David Stern: Sacramento arena ‘not going to happen’
NBA Commissioner David Stern said Friday a new arena in Sacramento is “not going to happen,” amid major concerns from the Sacramento Kings’ owners about the financing and political obstacles confronting the project before their desire to have the facility open before the 2015 season.
A basketball official close to the situation but unauthorized to speak publicly said afterward the Kings’ owners’ “focus is still on Anaheim,” and a future relocation to the Honda Center perhaps as soon as the 2013-14 season.
Friday’s development is significant to Anaheim’s cause because Stern has previously strongly pushed to keep the owners in Sacramento.
Yet, the Honda Center is currently in the process of multimillion-dollar upgrades to increase its standing as an NBA-ready facility after Kings owners last year expressed interest in the move south.
At a news conference at the NBA Board of Governors meeting in New York, Stern made no promise about the Kings remaining in Sacramento beyond the 2012-13 season.
“It just wouldn’t pay for me to talk about anything beyond that,” Stern said before thanking Sacramento fans, business leaders, Mayor Kevin Johnson and season-ticket holders.
Kings owners George, Joe and Gavin Maloof on Thursday made a presentation to the NBA’s relocation committee alerting committee members to the array of concerns that the owners first stated publicly in a Times story about who will cover pre-development costs, how political opposition to the public spending ($260 million) of a new arena would be met, and the consequences of missed construction deadlines.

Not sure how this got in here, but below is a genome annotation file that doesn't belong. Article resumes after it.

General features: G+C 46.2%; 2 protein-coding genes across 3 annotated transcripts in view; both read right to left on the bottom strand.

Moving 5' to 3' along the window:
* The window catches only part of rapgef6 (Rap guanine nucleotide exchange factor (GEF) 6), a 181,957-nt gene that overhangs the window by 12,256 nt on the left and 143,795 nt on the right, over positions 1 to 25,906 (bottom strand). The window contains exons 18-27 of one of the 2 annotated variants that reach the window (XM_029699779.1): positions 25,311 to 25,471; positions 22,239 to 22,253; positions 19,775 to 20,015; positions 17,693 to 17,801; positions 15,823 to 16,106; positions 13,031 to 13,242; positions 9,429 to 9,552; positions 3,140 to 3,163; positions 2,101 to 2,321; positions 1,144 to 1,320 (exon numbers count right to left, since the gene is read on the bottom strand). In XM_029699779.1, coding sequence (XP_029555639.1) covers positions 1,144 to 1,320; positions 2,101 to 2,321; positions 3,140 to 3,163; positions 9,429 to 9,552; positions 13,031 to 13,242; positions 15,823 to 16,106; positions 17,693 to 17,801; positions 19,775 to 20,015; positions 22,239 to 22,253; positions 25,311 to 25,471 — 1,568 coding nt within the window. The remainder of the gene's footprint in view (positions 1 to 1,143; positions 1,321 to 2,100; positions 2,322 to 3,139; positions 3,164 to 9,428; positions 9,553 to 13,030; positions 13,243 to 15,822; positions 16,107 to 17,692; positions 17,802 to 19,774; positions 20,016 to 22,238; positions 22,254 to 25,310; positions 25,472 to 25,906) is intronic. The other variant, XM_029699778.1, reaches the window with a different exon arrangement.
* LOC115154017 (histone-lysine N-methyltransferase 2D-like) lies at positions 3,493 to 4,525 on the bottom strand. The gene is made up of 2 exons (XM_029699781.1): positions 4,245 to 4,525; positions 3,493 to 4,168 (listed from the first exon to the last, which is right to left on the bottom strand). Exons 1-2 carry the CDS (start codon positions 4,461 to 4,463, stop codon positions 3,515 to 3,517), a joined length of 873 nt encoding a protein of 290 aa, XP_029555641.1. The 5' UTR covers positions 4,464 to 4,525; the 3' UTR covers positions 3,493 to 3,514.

In a PowerPoint presentation as part of a news conference earlier Friday, the Maloof brothers noted the city “refuses to publicly disclose material facts” about the arena’s planned progress. It included a note from an NBA executive telling the Maloofs, “Several of the points you make are agreeable to the city, but they say they cannot put the provisions you want into the document at this time for political reasons.”
A spokesman for the Maloofs has previously said arena builder AEG similarly had left the owners exposed to taking on expenses they were uncomfortable accepting.
“The mayor has accused me of backtracking, there’s no evidence of us backtracking,” George Maloof said Friday. “We were operating under assumptions.... We were working to get a deal done, not to kill the deal. How do we negotiate when we don’t hear back from the city?”
This followed a nonbinding agreement in principle the sides struck in February to pursue arena construction. Stern said the celebration then “was justified ... but there was always more to be done.”
“It was always nonbinding, and it’s fair to say the Maloofs don’t want to do it,” Stern said Friday. “If they had [said that] sooner, earlier, it could have saved some angst.”
Stern praised Mayor Johnson for exercising “extraordinary dedication” to the cause after the league asked the Maloofs to hold off a year before moving to Anaheim so Sacramento could explore an effort to keep the team.
Johnson and the Maloofs were scheduled to meet in New York later Friday.
In Anaheim, arena operator and Ducks owner Henry Samueli has previously agreed to loan the Maloofs up to $50 million for the move south, and a Southern California television deal -- Fox Sports West will have an opening with the Lakers moving to Time-Warner Cable -- will be far richer than Sacramento’s.
“I’m protective of the Kings’ rights to do what they can” Stern said. "[The deal] made the owners of the Kings incredibly uncomfortable ... it came with a cost that further burdened the team, and this was not a transaction they wanted to go forward with. That’s their right.”
Stern said he was “hopeful but not optimistic” about the Maloofs-Johnson meeting.
“I saw the mayor [Friday] and wished him well,” Stern said.
And maybe goodbye?
Stern said any future request by the Maloofs regarding a move from Sacramento would be left to the NBA’s relocation committee.
Get our high school sports newsletter
Prep Rally is devoted to the SoCal high school sports experience, bringing you scores, stories and a behind-the-scenes look at what makes prep sports so popular.
You may occasionally receive promotional content from the Los Angeles Times.